Shira Sussi (32), Lior (10 months) and Abe (forever 23 weeks gestation)
Shira shares -
“Lior is my first healthy, living child and my third pregnancy. In January 2017, I had an abortion for medical reasons at 23 weeks. We named him Abe. His birth defects were so severe he wouldn’t have been able to breathe or swallow at birth, if he made it to that point. It was the hardest decision I have ever made, and the months following his loss were the darkest and loneliest of my adult life. It took us 7 months to find the courage to try to conceive again and I had a first trimester miscarriage. When I got pregnant with Lior I didn’t think I could emotionally make it through his pregnancy. It was an incredibly stressful nine months.
How has parenthood impacted your body image?
The stress of my pregnancies and postpartum has taken more of a toll on my body than anything else. Grief brain is real, as is mom brain so I feel like mentally I’ve been in a fog for almost 3 years! I look at pre-loss pictures of myself and think, wow I look so beautiful and content. Naivety is bliss. I battle with this more than those 5 extra pounds of baby weight stuck to my thighs.
After losing Abe I really struggled with this idea that my body had betrayed me in creating a sick baby that I wasn’t able to save, but since giving birth to Lior I’ve come to see my body in a new light and appreciate what it's lived through. This is my mother body. It’s carried three babies for different lengths of time. It's beautiful and strong, albeit a bit more squishy.
What was your postpartum experience?
Early postpartum has been a lesson in new motherhood – throw your expectations out the door and ride out the beautiful, messy chaos. People say it gets better, but really it gets different. I try to remind myself every phase is temporary, so how can I appreciate what's happening now for what it is knowing it won't last forever. Do I miss waking up every two hours? No, but I do miss all 7 lbs of little Lior falling asleep on my chest at 3 AM after a feeding, breathing in his sweet smell.
Lior’s birth was incredibly traumatic. After a short labor I arrived to the hospital ten centimeters dilated and he was born via vacuum-assisted delivery within the hour. Three days later we were in the ER for elevated bilirubin levels. My husband had started a new job a month before Lior's birth so he was back at work after three days at home with us. There was a lot of tears and a lot of just me and L trying to figure things out the two of us. In the thick of early postpartum it was pure survival mode.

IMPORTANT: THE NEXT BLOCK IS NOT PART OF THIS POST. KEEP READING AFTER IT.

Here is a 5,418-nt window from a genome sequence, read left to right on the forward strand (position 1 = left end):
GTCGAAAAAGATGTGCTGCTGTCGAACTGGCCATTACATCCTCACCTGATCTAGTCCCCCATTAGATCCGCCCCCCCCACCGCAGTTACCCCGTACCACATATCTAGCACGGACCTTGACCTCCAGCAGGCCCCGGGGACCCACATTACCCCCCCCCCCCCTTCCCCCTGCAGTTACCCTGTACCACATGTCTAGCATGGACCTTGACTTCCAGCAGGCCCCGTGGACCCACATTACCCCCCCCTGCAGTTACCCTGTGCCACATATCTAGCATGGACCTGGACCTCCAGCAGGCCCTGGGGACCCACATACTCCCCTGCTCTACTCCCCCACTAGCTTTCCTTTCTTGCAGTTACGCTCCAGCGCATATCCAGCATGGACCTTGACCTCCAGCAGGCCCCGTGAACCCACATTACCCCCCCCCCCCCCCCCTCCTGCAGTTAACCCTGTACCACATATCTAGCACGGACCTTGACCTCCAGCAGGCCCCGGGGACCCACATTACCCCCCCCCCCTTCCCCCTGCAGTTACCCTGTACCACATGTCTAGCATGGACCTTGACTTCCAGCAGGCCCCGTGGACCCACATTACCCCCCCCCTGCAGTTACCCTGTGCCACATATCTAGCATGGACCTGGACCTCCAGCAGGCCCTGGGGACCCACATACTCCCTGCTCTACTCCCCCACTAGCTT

Breastfeeding did not come easy – my milk took almost two weeks to fully come in, and even after Lior’s tongue tie was corrected it took months to establish a good feeding relationship. I constantly battled with clogged ducts since he couldn’t efficiently empty my breasts and was married to the breast pump 8-12x/day. When I imagined what life would be like once Lior arrived earth side it never crossed my mind that I would have such trouble feeding him. Breastfeeding added a whole layer of stress those early weeks, and while I'm grateful I muddled my way through it I now better understand why people choose not to.
I've also struggled with a lot of guilt postpartum. Guilt that Lior is here and healthy; that he will never know his older brother; that I am feeling so much happiness in watching him grow and thrive. I'm still very much working through this.
What is your truth?
I can be grieving and still find joy. For the longest time I kept asking myself, when will the pain go away? The truth is the pain never goes away; it gets softer as time goes on, and it doesn't control my every waking thought like it once did. This took time and patience, trust and acceptance, countless hours of therapy and so much work on my relationship with myself and others. Pregnancy loss robs you of many things - your innocence, a year of "firsts", the ability to say your child's name in normal conversation. But there is so much to be grateful for. I choose to see all the light and beauty. There will always be a void, but my life is SO FULL.
Why did you choose to participate in this movement and share your story?
If my story about ending a wanted pregnancy for medical reasons reaches just one mother who is going through something similar, experiencing the isolation I did back in January 2017 and is the slightest bit comforted knowing she isn't alone then sharing today so publicly will have been worth it.